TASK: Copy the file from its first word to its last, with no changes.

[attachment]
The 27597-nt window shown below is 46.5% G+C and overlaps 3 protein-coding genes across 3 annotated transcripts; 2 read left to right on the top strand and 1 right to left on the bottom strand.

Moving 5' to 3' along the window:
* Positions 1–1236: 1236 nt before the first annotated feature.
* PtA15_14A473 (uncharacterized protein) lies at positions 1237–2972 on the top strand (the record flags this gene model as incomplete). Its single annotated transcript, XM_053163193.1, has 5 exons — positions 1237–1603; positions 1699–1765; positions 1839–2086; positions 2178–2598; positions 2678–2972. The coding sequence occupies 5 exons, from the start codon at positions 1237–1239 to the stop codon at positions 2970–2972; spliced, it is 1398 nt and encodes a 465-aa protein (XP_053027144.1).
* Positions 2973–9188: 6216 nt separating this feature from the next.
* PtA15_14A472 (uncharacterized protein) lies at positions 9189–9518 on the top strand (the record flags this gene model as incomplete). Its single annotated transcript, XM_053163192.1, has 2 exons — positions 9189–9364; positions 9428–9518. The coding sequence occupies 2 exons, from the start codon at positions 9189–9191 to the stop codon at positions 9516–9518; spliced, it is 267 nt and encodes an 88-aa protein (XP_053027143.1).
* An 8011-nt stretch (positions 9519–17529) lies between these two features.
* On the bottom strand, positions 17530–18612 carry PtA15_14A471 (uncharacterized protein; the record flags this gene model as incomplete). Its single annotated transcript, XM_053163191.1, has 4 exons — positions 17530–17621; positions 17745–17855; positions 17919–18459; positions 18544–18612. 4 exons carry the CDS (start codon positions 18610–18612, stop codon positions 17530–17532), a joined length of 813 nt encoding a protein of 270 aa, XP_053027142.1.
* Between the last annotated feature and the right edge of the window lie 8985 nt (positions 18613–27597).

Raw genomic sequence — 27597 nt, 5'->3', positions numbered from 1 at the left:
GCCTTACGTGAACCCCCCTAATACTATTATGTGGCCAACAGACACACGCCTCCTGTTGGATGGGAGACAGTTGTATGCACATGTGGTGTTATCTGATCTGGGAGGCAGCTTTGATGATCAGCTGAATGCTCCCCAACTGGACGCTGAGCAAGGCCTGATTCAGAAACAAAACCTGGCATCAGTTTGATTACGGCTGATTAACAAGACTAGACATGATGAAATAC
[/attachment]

The 27597-nt window shown below is 46.5% G+C and overlaps 3 protein-coding genes across 3 annotated transcripts; 2 read left to right on the top strand and 1 right to left on the bottom strand.

Moving 5' to 3' along the window:
* Positions 1–1236: 1236 nt before the first annotated feature.
* PtA15_14A473 (uncharacterized protein) lies at positions 1237–2972 on the top strand (the record flags this gene model as incomplete). Its single annotated transcript, XM_053163193.1, has 5 exons — positions 1237–1603; positions 1699–1765; positions 1839–2086; positions 2178–2598; positions 2678–2972. The coding sequence occupies 5 exons, from the start codon at positions 1237–1239 to the stop codon at positions 2970–2972; spliced, it is 1398 nt and encodes a 465-aa protein (XP_053027144.1).
* Positions 2973–9188: 6216 nt separating this feature from the next.
* PtA15_14A472 (uncharacterized protein) lies at positions 9189–9518 on the top strand (the record flags this gene model as incomplete). Its single annotated transcript, XM_053163192.1, has 2 exons — positions 9189–9364; positions 9428–9518. The coding sequence occupies 2 exons, from the start codon at positions 9189–9191 to the stop codon at positions 9516–9518; spliced, it is 267 nt and encodes an 88-aa protein (XP_053027143.1).
* An 8011-nt stretch (positions 9519–17529) lies between these two features.
* On the bottom strand, positions 17530–18612 carry PtA15_14A471 (uncharacterized protein; the record flags this gene model as incomplete). Its single annotated transcript, XM_053163191.1, has 4 exons — positions 17530–17621; positions 17745–17855; positions 17919–18459; positions 18544–18612. 4 exons carry the CDS (start codon positions 18610–18612, stop codon positions 17530–17532), a joined length of 813 nt encoding a protein of 270 aa, XP_053027142.1.
* Between the last annotated feature and the right edge of the window lie 8985 nt (positions 18613–27597).

Raw genomic sequence — 27597 nt, 5'->3', positions numbered from 1 at the left:
GCCTTACGTGAACCCCCCTAATACTATTATGTGGCCAACAGACACACGCCTCCTGTTGGATGGGAGACAGTTGTATGCACATGTGGTGTTATCTGATCTGGGAGGCAGCTTTGATGATCAGCTGAATGCTCCCCAACTGGACGCTGAGCAAGGCCTGATTCAGAAACAAAACCTGGCATCAGTTTGATTACGGCTGATTAACAAGACTAGACATGATGAAATAC